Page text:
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Edison & Ford Winter Estates Blog

Edison & Ford Winter Estates Blog

Happy Birthday, Mina Miller Edison!

Posted by Edison Ford Winter Estates On July 6, 2012

In honor of Mina Edison’s 147th birthday, here are some fun facts!

  • Born July 6, 1865 in Akron, Ohio, Mina Miller was the seventh of eleven children.
  • Her father, Lewis Miller, was an inventor, manufacturer and co-founder of the Chautauqua Institute.
    • The Chautauqua Institute, an outdoor camp founded in 1874, offered cultural, religious, educational and musical programs.  It quickly became an American Institution.
    • Lewis Miller’s inventions helped to revolutionize agriculture and included early mowers and harvesters.
  • Mina attended a ladies finishing school in Boston, MA in 1885, studying music – one of the things that would later attract Thomas Edison to her.
  • Also in 1885, mutual friends Ezra and Lillian Gilliland introduced Mina to Thomas Edison, where she was playing piano and singing.  Thomas described Mina as “a yardstick for measuring perfection.”
  • Thomas and Mina married on February 24, 1886 and honeymooned in Fort Myers, staying at a local hotel.
  • Mina and Thomas had three children: Madeleine, Charles and Theodore.
  • Describing herself as a “home executive,” Mina closely managed two homes and their staffs.  She also raised her three children with Thomas and helped raise Thomas’s three children from his first marriage.
  • Mina was active in a number of civic and charitable organizations and co-founded the Fort Myers Round Table, an influential group of community leaders.
  • Mina was also instrumental in beautifying the city (through various garden clubs and beautification councils) and assisting the city’s less fortunate.
  • A dedicated conservationist long before the word entered popular vocabularies; Mina was a member of the National Audubon Society and the Chautauqua Bird & Tree Club.  Mina also became close friends with renowned cartoonist and conservationist, Jay “Ding” Darling.
  • Thomas Edison passed away in 1931 after 45 years of marriage to Mina.  Even after her husband’s death, Mina continued to visit Fort Myers and stay closely involved with the local community.
  • In 1935, Mina married a childhood friend named Edward Hughes.  Hughes passed away in 1940, and Mina resumed using the Edison surname.  She continued wintering in Fort Myers throughout this time.
  • In 1947, she deeded Seminole Lodge to the City of Fort Myers to serve as a botanical garden and preserve the legacy of her late husband.  Mina passed away in the same year.

Suggested materials on Mina Edison: DVD: Mina Miller Edison – The Wizard’s Wife, The Edisons of Fort Myers: Discoveries of the Heart by Tom Smoot

Edison’s Golden Ticket: Goldenrod | Edison Botanic Research Corporation & Lab Part II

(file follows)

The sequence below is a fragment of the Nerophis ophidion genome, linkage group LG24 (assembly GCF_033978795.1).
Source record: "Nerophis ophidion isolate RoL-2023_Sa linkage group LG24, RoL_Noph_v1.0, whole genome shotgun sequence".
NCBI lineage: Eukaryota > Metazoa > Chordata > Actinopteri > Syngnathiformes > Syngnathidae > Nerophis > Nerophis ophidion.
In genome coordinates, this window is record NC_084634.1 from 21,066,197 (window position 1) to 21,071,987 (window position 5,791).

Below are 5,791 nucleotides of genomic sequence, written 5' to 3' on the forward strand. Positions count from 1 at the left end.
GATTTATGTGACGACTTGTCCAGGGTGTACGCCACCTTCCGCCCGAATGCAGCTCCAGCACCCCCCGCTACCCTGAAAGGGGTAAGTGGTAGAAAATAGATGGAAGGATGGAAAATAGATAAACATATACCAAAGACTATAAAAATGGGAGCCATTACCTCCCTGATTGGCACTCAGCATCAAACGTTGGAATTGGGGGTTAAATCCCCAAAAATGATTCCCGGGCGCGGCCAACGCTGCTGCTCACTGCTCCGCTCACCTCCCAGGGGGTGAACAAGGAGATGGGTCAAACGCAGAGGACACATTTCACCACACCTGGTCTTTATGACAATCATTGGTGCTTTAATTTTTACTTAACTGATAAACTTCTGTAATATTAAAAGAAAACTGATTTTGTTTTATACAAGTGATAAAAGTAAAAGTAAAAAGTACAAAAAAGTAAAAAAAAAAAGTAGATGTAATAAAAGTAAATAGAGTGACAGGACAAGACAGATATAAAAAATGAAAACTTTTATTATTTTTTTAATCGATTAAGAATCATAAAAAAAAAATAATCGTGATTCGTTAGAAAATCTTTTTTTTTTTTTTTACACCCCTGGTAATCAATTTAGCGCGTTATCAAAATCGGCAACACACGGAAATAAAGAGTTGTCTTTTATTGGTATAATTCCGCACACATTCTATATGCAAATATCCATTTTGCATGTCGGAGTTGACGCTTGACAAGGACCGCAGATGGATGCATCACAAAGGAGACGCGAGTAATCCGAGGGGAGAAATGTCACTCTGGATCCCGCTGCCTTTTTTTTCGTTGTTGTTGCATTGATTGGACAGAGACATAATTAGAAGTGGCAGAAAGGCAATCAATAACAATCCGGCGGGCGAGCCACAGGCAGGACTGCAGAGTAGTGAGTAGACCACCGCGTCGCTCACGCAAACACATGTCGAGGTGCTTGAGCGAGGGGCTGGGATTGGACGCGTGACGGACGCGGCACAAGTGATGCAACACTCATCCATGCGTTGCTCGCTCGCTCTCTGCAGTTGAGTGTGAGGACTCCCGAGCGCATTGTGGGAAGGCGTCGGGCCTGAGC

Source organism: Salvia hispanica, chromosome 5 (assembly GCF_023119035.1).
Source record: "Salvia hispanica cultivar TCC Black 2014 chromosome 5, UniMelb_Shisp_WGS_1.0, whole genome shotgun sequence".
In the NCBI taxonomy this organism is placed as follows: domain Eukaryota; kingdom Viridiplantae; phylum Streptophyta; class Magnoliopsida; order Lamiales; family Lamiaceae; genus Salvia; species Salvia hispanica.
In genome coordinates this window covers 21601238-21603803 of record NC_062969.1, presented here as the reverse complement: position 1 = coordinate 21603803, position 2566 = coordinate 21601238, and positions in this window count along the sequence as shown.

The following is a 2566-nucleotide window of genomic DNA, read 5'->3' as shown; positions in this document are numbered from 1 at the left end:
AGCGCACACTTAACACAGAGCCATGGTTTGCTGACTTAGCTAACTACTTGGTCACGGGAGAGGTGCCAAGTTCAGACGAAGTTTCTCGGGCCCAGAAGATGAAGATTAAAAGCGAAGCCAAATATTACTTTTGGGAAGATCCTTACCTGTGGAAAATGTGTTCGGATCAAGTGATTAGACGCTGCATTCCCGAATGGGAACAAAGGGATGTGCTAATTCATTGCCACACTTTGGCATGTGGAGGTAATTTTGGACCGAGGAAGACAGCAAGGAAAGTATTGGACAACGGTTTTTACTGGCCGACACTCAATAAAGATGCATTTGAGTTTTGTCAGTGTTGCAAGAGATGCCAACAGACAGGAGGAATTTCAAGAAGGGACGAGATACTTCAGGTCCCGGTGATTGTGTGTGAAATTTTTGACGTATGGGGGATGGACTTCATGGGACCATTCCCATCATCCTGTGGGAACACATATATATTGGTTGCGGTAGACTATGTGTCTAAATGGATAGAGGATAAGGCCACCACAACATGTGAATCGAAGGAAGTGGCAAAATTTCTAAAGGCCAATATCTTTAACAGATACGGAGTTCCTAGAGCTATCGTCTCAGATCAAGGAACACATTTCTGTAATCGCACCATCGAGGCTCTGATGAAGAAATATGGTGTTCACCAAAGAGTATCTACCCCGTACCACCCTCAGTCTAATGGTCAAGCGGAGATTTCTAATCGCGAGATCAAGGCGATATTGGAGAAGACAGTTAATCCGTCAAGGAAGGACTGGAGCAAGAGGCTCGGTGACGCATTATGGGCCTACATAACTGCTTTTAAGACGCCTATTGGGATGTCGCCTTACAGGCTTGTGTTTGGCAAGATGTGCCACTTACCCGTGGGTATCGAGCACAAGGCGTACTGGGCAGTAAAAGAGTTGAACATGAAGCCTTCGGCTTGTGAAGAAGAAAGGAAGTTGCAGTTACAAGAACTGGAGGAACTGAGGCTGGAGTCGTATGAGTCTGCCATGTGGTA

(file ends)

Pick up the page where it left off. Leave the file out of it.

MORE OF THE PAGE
Posted by Edison Ford Winter Estates On August 23, 2011

In the late 1920’s, the Edison Botanic Research Corporation (EBRC) was on a mission.  Botanical specimen collectors scoured the countryside searching for trees, vines, bushes, and botanical specimens of all types so that the EBRC lab could test the potential of each plant for rubber production.

Thomas Edison, Harvey Firestone and son Roger inspect the contents of a test tube in the EBRC lab | Edison & Ford Winter Estates Archives

Which plant would produce rubber most efficiently? Believe it or not, the specimen that showed the most promise was a common weed called goldenrod.

Through careful cultivation and experimentation, Thomas Edison was able to cultivate a type of Goldenrod (Solidago Edisonia) which grew up to 12 feet high, and can still be viewed in the EBRC lab today!

A 12 foot tall strand of goldenrod | Edison & Ford Winter Estates Archives

Did you know that big changes are currently underway in the EBRC lab? Find out more in Part III of the Edison Botanic Research Corporation series.

To learn more about cultivating plants in Florida, visit the Edison & Ford Winter Estates propagating gardens.

For more information about requesting a copy of these images or any other images from the Edison & Ford Winter Estates archives, click here.

Origins | Edison Botanic Research Corporation & Lab Part I

Posted by Edison Ford Winter Estates On August 9, 2011

Did you know that Henry Ford, Harvey Firestone, and Thomas Edison collaborated on a major research initiative?

Beginning in 1927, and with a research lab being built the following year, the Edison Botanic Research Corporation (EBRC) was created to find a domestic source for organic rubber.

EBRC founders Ford, Edison and Firestone sit on the front porch of the lab circa 1930 | Edison & Ford Winter Estates Archives

Why was organic rubber so important?
Having only recently emerged from the World War I, the three friends were only too aware of the volatile market fluctuations of the international rubber market. To secure a future source for rubber, the EBRC tested a variety of botanic specimens to determine their potential for rubber production.

Interior of the lab | Edison & Ford Winter Estates Archives

In typical Edison fashion, thousands of possible solutions were tested. Which produced the most rubber?  We’ll tell you all about it in Part II of the Edison Botanic Research Corporation series.

To learn more about Edison, Ford & Firestone’s quest for rubber, check out Growing American Rubber: Strategic Plants And The Politics Of National Security by Mark R. Finlay, available in the Edison & Ford Winter Estates gift shop.

For more information about requesting a copy of these images or any other images from the Edison & Ford Winter Estates archives, click here.